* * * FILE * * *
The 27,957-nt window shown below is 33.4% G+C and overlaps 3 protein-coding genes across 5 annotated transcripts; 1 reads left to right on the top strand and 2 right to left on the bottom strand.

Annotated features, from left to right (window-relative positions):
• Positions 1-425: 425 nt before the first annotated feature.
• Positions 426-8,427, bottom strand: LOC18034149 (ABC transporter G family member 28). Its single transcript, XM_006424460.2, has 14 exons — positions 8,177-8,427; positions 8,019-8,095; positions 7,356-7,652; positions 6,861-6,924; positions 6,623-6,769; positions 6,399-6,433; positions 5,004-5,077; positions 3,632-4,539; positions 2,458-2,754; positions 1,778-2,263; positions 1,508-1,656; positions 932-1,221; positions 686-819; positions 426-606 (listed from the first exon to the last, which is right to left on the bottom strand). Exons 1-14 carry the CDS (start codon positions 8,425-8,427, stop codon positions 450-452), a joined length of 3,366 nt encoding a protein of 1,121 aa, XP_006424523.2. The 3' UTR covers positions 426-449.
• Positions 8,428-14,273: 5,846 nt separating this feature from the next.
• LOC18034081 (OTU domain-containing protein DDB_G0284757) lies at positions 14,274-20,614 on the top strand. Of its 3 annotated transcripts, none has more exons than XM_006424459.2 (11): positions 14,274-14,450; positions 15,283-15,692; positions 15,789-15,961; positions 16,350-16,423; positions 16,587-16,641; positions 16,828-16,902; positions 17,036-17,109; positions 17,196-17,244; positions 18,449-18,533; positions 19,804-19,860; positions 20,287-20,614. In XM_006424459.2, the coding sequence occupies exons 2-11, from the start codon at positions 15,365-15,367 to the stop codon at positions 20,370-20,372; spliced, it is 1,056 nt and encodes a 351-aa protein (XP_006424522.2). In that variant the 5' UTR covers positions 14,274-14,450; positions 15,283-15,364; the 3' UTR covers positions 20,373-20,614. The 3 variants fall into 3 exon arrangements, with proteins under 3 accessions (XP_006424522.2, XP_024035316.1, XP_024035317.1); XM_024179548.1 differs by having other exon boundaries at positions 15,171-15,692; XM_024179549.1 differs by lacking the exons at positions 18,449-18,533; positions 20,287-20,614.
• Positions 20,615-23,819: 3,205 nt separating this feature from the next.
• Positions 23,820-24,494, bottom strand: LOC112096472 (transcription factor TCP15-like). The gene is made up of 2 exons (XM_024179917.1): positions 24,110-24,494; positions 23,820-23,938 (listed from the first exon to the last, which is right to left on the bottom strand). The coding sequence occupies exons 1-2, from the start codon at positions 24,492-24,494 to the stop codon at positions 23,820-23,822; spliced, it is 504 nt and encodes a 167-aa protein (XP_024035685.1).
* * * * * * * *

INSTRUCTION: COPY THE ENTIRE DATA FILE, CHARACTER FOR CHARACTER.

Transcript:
The 27,957-nt window shown below is 33.4% G+C and overlaps 3 protein-coding genes across 5 annotated transcripts; 1 reads left to right on the top strand and 2 right to left on the bottom strand.

Annotated features, from left to right (window-relative positions):
• Positions 1-425: 425 nt before the first annotated feature.
• Positions 426-8,427, bottom strand: LOC18034149 (ABC transporter G family member 28). Its single transcript, XM_006424460.2, has 14 exons — positions 8,177-8,427; positions 8,019-8,095; positions 7,356-7,652; positions 6,861-6,924; positions 6,623-6,769; positions 6,399-6,433; positions 5,004-5,077; positions 3,632-4,539; positions 2,458-2,754; positions 1,778-2,263; positions 1,508-1,656; positions 932-1,221; positions 686-819; positions 426-606 (listed from the first exon to the last, which is right to left on the bottom strand). Exons 1-14 carry the CDS (start codon positions 8,425-8,427, stop codon positions 450-452), a joined length of 3,366 nt encoding a protein of 1,121 aa, XP_006424523.2. The 3' UTR covers positions 426-449.
• Positions 8,428-14,273: 5,846 nt separating this feature from the next.
• LOC18034081 (OTU domain-containing protein DDB_G0284757) lies at positions 14,274-20,614 on the top strand. Of its 3 annotated transcripts, none has more exons than XM_006424459.2 (11): positions 14,274-14,450; positions 15,283-15,692; positions 15,789-15,961; positions 16,350-16,423; positions 16,587-16,641; positions 16,828-16,902; positions 17,036-17,109; positions 17,196-17,244; positions 18,449-18,533; positions 19,804-19,860; positions 20,287-20,614. In XM_006424459.2, the coding sequence occupies exons 2-11, from the start codon at positions 15,365-15,367 to the stop codon at positions 20,370-20,372; spliced, it is 1,056 nt and encodes a 351-aa protein (XP_006424522.2). In that variant the 5' UTR covers positions 14,274-14,450; positions 15,283-15,364; the 3' UTR covers positions 20,373-20,614. The 3 variants fall into 3 exon arrangements, with proteins under 3 accessions (XP_006424522.2, XP_024035316.1, XP_024035317.1); XM_024179548.1 differs by having other exon boundaries at positions 15,171-15,692; XM_024179549.1 differs by lacking the exons at positions 18,449-18,533; positions 20,287-20,614.
• Positions 20,615-23,819: 3,205 nt separating this feature from the next.
• Positions 23,820-24,494, bottom strand: LOC112096472 (transcription factor TCP15-like). The gene is made up of 2 exons (XM_024179917.1): positions 24,110-24,494; positions 23,820-23,938 (listed from the first exon to the last, which is right to left on the bottom strand). The coding sequence occupies exons 1-2, from the start codon at positions 24,492-24,494 to the stop codon at positions 23,820-23,822; spliced, it is 504 nt and encodes a 167-aa protein (XP_024035685.1).